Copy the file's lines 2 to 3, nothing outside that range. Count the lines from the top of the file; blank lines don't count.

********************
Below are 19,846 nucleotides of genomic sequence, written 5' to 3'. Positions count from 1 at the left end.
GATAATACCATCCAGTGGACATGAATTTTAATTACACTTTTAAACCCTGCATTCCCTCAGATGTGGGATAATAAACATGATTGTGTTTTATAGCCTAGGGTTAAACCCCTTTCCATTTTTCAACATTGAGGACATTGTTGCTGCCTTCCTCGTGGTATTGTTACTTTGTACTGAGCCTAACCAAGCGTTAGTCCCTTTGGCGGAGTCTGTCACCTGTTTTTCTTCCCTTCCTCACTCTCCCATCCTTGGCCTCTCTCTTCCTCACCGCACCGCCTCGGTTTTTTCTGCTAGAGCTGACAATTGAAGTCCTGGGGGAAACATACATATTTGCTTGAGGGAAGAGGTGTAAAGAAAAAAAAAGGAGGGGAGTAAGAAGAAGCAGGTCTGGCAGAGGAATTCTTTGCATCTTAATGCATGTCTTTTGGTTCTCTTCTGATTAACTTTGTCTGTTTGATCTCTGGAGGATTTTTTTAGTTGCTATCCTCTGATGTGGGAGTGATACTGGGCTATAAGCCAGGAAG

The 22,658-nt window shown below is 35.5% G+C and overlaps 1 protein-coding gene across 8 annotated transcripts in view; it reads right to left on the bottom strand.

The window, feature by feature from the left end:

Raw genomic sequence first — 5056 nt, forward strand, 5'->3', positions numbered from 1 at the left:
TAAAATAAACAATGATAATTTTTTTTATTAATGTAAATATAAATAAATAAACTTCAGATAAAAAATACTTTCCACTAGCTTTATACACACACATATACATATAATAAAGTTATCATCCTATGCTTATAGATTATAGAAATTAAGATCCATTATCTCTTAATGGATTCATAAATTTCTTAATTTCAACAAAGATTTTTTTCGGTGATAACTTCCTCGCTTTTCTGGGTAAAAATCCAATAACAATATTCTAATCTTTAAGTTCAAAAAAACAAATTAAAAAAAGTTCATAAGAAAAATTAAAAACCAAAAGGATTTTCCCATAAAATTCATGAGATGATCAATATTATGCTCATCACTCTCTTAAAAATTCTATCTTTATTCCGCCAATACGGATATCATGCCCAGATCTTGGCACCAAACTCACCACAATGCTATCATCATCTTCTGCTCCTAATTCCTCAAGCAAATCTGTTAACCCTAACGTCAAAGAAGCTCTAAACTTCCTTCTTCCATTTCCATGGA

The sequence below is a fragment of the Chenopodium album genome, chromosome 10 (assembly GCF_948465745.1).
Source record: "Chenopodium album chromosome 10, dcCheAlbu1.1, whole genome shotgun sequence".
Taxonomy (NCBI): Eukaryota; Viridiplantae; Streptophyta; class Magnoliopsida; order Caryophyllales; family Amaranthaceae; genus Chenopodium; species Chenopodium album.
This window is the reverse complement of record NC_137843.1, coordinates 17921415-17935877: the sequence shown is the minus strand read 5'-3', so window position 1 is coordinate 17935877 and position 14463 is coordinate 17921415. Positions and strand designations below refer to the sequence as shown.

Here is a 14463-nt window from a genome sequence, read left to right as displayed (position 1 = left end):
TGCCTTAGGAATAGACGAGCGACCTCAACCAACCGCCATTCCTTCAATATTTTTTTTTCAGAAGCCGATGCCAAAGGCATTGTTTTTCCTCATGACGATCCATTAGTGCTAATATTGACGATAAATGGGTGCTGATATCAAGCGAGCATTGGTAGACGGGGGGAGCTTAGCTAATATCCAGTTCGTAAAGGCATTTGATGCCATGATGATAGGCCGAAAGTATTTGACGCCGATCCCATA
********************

GATAATACCATCCAGTGGACATGAATTTTAATTACACTTTTAAACCCTGCATTCCCTCAGATGTGGGATAATAAACATGATTGTGTTTTATAGCCTAGGGTTAAACCCCTTTCCATTTTTCAACATTGAGGACATTGTTGCTGCCTTCCTCGTGGTATTGTTACTTTGTACTGAGCCTAACCAAGCGTTAGTCCCTTTGGCGGAGTCTGTCACCTGTTTTTCTTCCCTTCCTCACTCTCCCATCCTTGGCCTCTCTCTTCCTCACCGCACCGCCTCGGTTTTTTCTGCTAGAGCTGACAATTGAAGTCCTGGGGGAAACATACATATTTGCTTGAGGGAAGAGGTGTAAAGAAAAAAAAAGGAGGGGAGTAAGAAGAAGCAGGTCTGGCAGAGGAATTCTTTGCATCTTAATGCATGTCTTTTGGTTCTCTTCTGATTAACTTTGTCTGTTTGATCTCTGGAGGATTTTTTTAGTTGCTATCCTCTGATGTGGGAGTGATACTGGGCTATAAGCCAGGAAG

The 22,658-nt window shown below is 35.5% G+C and overlaps 1 protein-coding gene across 8 annotated transcripts in view; it reads right to left on the bottom strand.